Holy butts. Sometimes the fact that I'm an artist and I'm allowed to get weird slips my mind. I don't have a boss, I'm allowed to create what I want, I'm allowed to try new things for the sake of playing, and I'm even allowed to start a blog post by saying "Holy butts." That rocks.
Jane Ridely of the New York Post revealed a compelling story of New Yorker Mark Reay, who for years has worked as a High-Fashion Model while living homeless. The rooftop dweller breaks the stereotype of the dirty, lazy, drunk that we tag along side our homeless community. Reay's roles and his look as that of the sophisticated and affluent. On set and walking through the streets of New York, you wouldn't guess that the well-dressed and well-groomed model may just be headed to sneak off to his rooftop sleeping quarters.
Naomi and I just celebrated our 40th month of being on the road full-time and living a 100% location independent lifestyle. Looking back, it seems like a lifetime ago when we made that crazy decision to sell nearly everything we owned and adopt a life filled with travel photography. In a way, it really was a lifetime ago because we were completely different people back then living very different lives; two people with a dream of what could be, teeming with optimism, but with no real idea of how it would all work out in the end.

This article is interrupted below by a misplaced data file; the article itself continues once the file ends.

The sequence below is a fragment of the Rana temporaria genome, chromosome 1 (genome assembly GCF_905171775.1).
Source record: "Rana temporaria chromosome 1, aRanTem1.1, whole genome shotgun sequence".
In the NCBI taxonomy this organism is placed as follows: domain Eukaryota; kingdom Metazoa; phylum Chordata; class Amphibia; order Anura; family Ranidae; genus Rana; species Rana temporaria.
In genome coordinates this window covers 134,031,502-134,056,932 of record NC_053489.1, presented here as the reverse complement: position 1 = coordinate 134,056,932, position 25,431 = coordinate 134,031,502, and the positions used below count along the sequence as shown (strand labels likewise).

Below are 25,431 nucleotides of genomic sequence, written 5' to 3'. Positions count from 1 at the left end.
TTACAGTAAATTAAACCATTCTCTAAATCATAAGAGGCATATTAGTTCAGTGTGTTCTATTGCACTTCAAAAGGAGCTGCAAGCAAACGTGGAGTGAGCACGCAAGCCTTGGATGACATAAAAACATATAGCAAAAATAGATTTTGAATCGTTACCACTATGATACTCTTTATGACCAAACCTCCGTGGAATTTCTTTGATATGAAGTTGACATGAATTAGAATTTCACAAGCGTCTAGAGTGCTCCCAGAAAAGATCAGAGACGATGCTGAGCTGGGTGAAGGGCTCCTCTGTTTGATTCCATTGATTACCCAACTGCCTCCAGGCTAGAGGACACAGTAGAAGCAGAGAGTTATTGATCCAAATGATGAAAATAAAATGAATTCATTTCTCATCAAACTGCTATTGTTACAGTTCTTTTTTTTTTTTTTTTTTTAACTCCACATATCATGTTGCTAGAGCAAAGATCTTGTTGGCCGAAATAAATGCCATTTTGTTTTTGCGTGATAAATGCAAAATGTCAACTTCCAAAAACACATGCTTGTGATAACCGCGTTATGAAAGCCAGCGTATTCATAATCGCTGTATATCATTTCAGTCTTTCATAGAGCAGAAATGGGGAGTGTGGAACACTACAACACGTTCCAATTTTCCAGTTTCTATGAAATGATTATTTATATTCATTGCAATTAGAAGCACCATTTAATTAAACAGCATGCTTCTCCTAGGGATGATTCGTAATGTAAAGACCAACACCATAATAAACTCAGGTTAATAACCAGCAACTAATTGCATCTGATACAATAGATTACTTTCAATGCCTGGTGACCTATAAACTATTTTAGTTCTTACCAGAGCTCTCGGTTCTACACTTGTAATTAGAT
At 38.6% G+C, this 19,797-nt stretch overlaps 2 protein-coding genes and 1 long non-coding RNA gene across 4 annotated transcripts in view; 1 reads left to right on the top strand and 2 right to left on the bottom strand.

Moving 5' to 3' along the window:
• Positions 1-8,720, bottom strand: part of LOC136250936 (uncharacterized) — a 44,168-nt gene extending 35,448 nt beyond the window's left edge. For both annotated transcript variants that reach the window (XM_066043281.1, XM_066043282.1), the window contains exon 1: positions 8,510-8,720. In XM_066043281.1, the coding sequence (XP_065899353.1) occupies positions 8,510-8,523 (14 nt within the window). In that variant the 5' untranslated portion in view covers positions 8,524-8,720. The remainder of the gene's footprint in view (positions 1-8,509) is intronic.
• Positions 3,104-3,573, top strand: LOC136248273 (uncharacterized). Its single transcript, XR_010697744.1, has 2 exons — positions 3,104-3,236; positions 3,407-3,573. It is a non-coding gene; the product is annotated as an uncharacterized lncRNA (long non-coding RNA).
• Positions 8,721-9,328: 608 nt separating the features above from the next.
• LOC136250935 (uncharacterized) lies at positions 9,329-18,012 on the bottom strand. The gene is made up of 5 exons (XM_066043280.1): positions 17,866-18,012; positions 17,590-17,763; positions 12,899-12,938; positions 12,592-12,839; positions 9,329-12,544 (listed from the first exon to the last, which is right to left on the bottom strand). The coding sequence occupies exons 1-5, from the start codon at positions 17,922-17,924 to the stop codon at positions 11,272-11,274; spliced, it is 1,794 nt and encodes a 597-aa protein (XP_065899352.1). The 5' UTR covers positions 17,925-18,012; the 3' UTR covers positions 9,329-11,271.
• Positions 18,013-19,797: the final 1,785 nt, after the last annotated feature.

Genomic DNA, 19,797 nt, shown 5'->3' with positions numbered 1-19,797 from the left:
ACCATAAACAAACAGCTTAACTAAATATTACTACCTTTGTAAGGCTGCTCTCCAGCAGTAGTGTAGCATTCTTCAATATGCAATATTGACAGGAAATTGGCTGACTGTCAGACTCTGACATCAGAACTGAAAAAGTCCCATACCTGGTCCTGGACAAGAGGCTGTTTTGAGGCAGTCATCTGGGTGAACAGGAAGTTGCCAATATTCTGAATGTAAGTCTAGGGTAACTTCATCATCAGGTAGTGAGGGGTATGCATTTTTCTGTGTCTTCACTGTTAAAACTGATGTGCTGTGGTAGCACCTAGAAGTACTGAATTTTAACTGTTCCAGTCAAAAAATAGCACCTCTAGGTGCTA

Controlling your image is a valid quest for any photographer, as we all want to protect our brand. Seeing one’s work altered without permission can be frustrating, as can discovering your work on blogs that are void of any credit. The first response for most photographers is to watermark their images, ensuring that their logo or website graces every image that hits the internet. In today’s landscape, is watermarking your photographs the best way to protect them? Let's review both sides of this debate, and explore the current state of the watermark in photography.